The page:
Friday, July 08, 2011

'Tone' part 4 - a BBC script editor speaks

Had this email from Madeleine Sinclair, BBC script editor on South Riding and Robin Hood, as well as, in another incarnation, Primeval. I've also been working with her for some time developing my BBC4 eighteenth century comedy/drama thing.

Maddie says:

"I'd say tone is really the feel of the piece - it's what sets expectations really. The tone of the script helps you to understand what to expect from it - and so when something leaps out that feels unexpected (and not in a good way), it's often because it's tonally not a fit.

(An example that springs to mind for some reason... is when I found myself watching Deathproof at a festival in Amsterdam... I sat down in the midnight hours, a little worse for wear, thrilled to be treated to an outdoor rom-com watching experience with all my pals... I saw Kurt Russell (and was hoping for Goldie Hawn) in a rednecky sort of bar, flirting with a barmaid who I think may have been wearing his cowboy hat. He offered to give her a ride home... So far, so good. She even satin the back of his car... All very chivalrous... He asks her if shewants to go left or right... She makes the mistake of giving the wronganswer and before you know it, her brains are dripping down the window.

As the colour drained from my face and I reached for a sick bag, I realised I had made the error of misjudging the tone of this film! All the signals were there for rom-com fun and suddenly, I was inhorror-ville. (Yes, I'd got the genre and style wrong too - but it feltrom-com like in tone if you ask me (for those few minutes anyway)... And then suddenly blood and guts a go-go).

However, if I'd been aware of the title, my expectations would have been set... and had I not been so inebriated, I probably would have questioned why a field full of blokes were so eager to watch it! Guess the point I'm trying to make is how important tone is in setting expectations - and what can happen when you misjudge it!

Establishing the tone of something is crucial really in defining what it is and how it should be executed - before every drama begins shooting, there's always a big tonal meeting where the director (informed by the writer of course!) sets out his vision and all the HoDs talk about how they're going to achieve this... (Sure you know all this but just thought it might help in your exploration of what the flip 'tone' really means).

Tone is the defining characteristic of a piece really - you can have two very different dramas about the same subject that are differentiated by their tone... Bad example but Waterloo Road vs. Teachers... Same territory, very different shows, very different attitudes. In fact, attitude is probably another useful way to think about tone - you can have two cop shows (same genre, same subject) but their attitudes can differ hugely and that, I'd say, was down to tone."


Rob Self-Pierson said...

That's great from Madeleine.

I'm working on a script with a friend at the moment - a familiar idea with a new twist. A lot of that twist needs to come from the tone. That's what we're making sure we've got right. Not easy, but good fun.

Thanks, James. These posts offering advice are always very useful.

spacemonkey said...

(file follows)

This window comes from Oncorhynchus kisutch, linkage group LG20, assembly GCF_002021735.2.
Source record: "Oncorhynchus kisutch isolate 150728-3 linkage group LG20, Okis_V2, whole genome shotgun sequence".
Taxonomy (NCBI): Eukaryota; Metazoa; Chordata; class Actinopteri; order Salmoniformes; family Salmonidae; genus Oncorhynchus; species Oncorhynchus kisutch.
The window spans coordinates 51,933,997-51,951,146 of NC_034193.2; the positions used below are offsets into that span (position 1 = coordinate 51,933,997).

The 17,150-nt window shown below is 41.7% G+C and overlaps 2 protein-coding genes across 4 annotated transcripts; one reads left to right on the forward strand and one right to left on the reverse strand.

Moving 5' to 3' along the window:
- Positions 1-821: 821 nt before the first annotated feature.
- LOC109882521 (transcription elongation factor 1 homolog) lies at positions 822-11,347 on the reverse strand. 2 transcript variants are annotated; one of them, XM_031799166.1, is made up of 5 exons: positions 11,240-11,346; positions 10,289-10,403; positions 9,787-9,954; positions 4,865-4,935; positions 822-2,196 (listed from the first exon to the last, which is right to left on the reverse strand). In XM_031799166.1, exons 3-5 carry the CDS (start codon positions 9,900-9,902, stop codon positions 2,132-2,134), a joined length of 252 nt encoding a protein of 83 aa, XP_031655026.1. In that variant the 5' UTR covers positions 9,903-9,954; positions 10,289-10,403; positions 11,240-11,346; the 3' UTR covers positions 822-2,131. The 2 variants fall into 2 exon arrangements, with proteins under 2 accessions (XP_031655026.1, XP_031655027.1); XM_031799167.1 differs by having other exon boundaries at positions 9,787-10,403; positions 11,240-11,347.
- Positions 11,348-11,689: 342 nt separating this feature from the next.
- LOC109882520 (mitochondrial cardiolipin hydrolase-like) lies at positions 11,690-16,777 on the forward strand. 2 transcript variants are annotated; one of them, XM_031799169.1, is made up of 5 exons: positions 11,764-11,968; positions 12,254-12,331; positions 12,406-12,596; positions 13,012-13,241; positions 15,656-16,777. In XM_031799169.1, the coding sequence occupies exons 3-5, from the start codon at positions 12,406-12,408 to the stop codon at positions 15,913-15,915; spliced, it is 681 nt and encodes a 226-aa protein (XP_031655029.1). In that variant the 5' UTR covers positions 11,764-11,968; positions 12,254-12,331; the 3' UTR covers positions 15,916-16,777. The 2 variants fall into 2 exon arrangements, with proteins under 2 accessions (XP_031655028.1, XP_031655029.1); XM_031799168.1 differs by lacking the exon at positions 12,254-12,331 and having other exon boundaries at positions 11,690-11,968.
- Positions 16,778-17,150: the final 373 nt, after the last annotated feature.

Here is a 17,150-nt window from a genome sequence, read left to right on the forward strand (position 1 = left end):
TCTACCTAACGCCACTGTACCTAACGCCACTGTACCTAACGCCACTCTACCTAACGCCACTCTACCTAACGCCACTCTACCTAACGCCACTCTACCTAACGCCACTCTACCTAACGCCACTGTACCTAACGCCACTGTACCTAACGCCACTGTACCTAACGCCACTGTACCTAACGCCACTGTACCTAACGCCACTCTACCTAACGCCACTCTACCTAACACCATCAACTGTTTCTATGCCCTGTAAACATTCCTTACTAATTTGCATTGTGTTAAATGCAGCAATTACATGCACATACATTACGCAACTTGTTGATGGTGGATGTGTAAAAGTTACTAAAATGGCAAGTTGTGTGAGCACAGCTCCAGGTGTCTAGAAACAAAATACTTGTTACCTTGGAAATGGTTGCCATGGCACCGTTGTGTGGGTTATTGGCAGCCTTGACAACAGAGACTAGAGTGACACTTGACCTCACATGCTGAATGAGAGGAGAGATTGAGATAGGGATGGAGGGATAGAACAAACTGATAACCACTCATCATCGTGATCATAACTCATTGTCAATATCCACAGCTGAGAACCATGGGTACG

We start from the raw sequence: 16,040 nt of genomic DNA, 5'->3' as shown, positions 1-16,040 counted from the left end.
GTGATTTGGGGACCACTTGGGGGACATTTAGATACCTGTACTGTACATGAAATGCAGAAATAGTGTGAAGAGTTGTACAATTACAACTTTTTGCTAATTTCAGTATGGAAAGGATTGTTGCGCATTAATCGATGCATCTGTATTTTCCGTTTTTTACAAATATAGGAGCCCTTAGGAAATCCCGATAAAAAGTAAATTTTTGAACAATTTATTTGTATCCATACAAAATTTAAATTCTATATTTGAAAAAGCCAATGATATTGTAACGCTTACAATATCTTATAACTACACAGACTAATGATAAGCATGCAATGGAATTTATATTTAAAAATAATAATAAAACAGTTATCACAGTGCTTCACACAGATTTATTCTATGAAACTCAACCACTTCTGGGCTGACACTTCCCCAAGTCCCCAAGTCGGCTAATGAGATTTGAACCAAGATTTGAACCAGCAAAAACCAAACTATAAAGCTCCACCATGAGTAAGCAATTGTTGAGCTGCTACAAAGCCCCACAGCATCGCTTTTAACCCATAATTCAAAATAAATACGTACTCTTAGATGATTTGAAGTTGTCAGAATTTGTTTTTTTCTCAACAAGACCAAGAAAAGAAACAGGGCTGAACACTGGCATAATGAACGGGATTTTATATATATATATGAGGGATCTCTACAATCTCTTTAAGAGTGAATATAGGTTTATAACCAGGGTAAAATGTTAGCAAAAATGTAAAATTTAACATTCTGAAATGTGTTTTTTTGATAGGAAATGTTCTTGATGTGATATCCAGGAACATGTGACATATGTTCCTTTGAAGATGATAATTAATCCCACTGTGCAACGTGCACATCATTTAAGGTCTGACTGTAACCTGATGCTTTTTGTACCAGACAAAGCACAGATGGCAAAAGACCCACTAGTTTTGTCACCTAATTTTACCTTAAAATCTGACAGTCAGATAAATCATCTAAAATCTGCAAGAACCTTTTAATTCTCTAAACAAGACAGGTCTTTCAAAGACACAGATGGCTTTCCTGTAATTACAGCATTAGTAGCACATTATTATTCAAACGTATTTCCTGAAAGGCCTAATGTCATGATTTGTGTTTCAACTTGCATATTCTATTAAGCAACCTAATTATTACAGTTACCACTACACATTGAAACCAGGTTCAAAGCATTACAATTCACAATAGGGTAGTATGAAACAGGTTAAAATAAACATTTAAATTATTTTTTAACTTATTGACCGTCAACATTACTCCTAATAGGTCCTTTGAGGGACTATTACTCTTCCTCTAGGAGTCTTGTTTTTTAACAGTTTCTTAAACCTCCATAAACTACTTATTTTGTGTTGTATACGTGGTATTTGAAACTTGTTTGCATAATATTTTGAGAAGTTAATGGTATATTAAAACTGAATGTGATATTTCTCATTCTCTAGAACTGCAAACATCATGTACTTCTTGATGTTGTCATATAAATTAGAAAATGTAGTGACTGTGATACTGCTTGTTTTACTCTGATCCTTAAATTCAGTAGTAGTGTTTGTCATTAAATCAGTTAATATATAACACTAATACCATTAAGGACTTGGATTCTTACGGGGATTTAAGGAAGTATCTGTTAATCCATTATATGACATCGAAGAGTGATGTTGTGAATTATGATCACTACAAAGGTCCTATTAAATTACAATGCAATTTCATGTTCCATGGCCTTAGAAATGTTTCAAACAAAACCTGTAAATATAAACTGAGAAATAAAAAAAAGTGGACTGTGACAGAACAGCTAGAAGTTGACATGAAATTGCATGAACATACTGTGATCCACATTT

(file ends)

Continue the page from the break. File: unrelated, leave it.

Isn't it also somehow a kind of CONTRACT between the writer and the audience? You set up in the first few scenes the kinds of flavours and emotional notes you're going to be playing with - like the emotional DNA of the piece - and then the audience know "where they are" with it. It's like setting out your stall - people know what they're signing up for.

And then, while people want and expect to be "surprised" in terms of the actual Things What Happen, they DON'T, as a rule, want to be surprised by a sudden change of "tone". It's like changing the RULES of the thing - the emotional equivalent of gravity suddenly working in the wrong direction, or people whipping out blaster guns in the middle of a historical scene. If you've set that up as part of the "rules" up top, people are fine with it - but not if it's late enough to cause a disjunct.

For me the prime exemplar of how to lay down tone swiftly and elegantly is the pre-credits tease of the first ep of Buffy The Vampire Slayer. Boy and girl break into school at night - some sexual goofing around - he's pretending to scare her, it's funny but with an edge that there MIGHT be menace lurking there somewhere - then boom, switcheroo, she bares her fangs and it turns out she's the vamp and kills him. Pretty much all the flavours of the next seven seasons of it are right there in those first few minutes, so we trust it whenever it cleaves to them, and when it doesn't - it requires work to win our trust again (cf. the Spike/Buffy rape stuff).

You CAN do jolting things with tone, but it tends to put you in the territory of arthouse stuff - eg. the end of There Will Be Blood, where it all comes down to *SPOILER ALERT* a guy smacking another guy's head in with a bowling ball. For me that's a gear shift - like going from 2001: A Space Odyssey to A Clockwork Orange - but it kind of works because it's a self-consciously arty film, and the THEME (violence and power) holds it together.

And now to bed!

James Henry said...

Rob: glad these are proving helpful.
S. Monkey: cheers for this, will put in another post.

Monica said...

Hi James

Just to let you know that the London Screenwriters' Festival 2011 kicks off on October 28th for a three day festival like no other - Television screenwriters, producers and commissioners are amongst top speakers.

Best wishes,